DealSignal dynamically discovers, enriches and verifies account and contact lists through a combination of AI robots and researchers combined with CRM and MAP feedback loops.  The firm claims a deliverability rate between 94 and 97% and reverifies data on demand for every customer request, with a two week window for contact aging.  Records that fall outside of the two-week window are reverified overnight.

“Since static data-at-rest quickly becomes dated, we do not trust it, you should not trust it, and you should certainly not rely on it to define or optimize your vital marketing or sales programs. It must be renewed and refined at runtime,” said Weedn.  “We believe in dynamically refreshing and re-verifying data on-demand, when it needs to become active and put into a marketing or sales process—and we’ve uniquely designed the DealSignal platform to do just that.”

DealSignal has automated and editorial processes that place its data quality at a level claimed only by DiscoverOrg.  Both firms utilize editorial teams for staying ahead of the 25 to 30% contact decay rate suffered by static databases.  DiscoverOrg performs a full data verification every 90 days while DealSignal performs a just-in-time data quality review overnight.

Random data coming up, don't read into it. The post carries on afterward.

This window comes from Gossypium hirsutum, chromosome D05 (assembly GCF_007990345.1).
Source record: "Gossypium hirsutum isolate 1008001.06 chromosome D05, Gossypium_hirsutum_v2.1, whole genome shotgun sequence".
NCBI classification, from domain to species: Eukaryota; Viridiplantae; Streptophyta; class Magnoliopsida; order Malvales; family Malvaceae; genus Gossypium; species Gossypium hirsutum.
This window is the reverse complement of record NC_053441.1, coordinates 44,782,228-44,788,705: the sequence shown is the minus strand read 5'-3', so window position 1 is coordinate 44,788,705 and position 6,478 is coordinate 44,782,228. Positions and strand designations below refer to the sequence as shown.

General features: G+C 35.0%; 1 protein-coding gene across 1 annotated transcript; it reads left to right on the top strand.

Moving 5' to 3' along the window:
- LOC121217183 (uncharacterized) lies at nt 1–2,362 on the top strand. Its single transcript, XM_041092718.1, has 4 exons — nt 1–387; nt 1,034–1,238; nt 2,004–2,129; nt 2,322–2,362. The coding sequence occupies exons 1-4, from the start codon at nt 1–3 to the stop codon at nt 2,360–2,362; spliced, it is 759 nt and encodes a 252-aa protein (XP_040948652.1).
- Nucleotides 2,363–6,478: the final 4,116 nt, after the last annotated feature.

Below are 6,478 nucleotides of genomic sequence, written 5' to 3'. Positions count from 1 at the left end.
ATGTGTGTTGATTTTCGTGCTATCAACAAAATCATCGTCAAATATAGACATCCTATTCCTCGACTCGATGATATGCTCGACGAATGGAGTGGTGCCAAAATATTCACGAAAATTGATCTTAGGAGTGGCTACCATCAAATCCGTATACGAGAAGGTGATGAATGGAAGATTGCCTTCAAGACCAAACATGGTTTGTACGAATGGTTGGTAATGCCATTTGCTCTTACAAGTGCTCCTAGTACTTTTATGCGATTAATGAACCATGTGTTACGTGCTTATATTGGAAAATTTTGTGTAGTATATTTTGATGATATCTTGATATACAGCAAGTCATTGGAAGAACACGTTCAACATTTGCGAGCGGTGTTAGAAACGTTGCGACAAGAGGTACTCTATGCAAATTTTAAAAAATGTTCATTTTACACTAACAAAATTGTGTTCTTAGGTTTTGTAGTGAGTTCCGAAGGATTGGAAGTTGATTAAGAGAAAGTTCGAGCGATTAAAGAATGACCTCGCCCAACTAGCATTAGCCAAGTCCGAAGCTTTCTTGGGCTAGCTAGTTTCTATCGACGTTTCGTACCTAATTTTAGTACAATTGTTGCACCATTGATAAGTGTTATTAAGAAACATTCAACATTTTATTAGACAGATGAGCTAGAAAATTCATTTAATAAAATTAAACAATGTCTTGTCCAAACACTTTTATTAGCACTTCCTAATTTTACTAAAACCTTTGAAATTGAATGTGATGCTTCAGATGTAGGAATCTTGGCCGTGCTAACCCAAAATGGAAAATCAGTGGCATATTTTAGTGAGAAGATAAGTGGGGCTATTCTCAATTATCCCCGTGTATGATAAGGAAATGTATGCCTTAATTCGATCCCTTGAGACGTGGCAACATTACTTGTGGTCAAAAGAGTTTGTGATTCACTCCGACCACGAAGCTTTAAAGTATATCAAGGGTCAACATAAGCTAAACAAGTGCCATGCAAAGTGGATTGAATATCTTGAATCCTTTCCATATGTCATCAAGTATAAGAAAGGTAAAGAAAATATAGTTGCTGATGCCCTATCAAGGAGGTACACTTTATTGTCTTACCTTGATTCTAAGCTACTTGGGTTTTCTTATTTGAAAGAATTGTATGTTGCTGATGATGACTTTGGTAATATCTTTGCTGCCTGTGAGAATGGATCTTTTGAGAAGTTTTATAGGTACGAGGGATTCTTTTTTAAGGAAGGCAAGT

“Marketers and sales teams currently rely on solutions that provide 50 to 80% quality.  That is a B- or F on a test, and we need to change the expectation to impeccable quality, at 95-100% (A or A+) to greatly improve marketing and sales performance,” said Weedn.

Last month, DealSignal released a GDPR risk assessment module which enriches CRM data with contact locations and flags EU-based leads.  Users can also choose to exclude EU-based leads.

“B2B marketers are faced with many challenges today: identify and engage their total audience, try to keep their audience data fresh and accurate, and comply with new regulations like GDPR. Given the negative consequences associated with GDPR, most marketers are scrambling to review and re-verify the location and status of their contacts,” said Weedn.

Leads are pre-purchased on a volume basis with 1,000 credits running $895.  Volume discounts kick in at 5, 10, 25, 50 and 100 thousand credits.

D&B Optimizer for Marketing

DNB Optimizer for Marketing -- Key Features
DNB Optimizer for Marketing — Key Features

Dun & Bradstreet rebranded D&B Workbench Data Optimizer as D&B Optimizer for Marketing and announced a set of enhancements to the platform.  The Workbench name, now dropped, went back to the product’s origins as NetProspex Workbench, one of the first DaaS Hygiene / Enrichment / Prospecting platforms.  The rebranded product includes a series of new features including an Analyze module, Salesforce Contact Optimization, custom email deliverability targets, and NAICS industry code support.

“This new name reflects Dun & Bradstreet’s commitment to deliver the very best in data optimization services,” the firm wrote its clients.  The new name is also consistent with its other Optimizer solutions: D&B Optimizer for Salesforce and D&B Optimizer for Microsoft.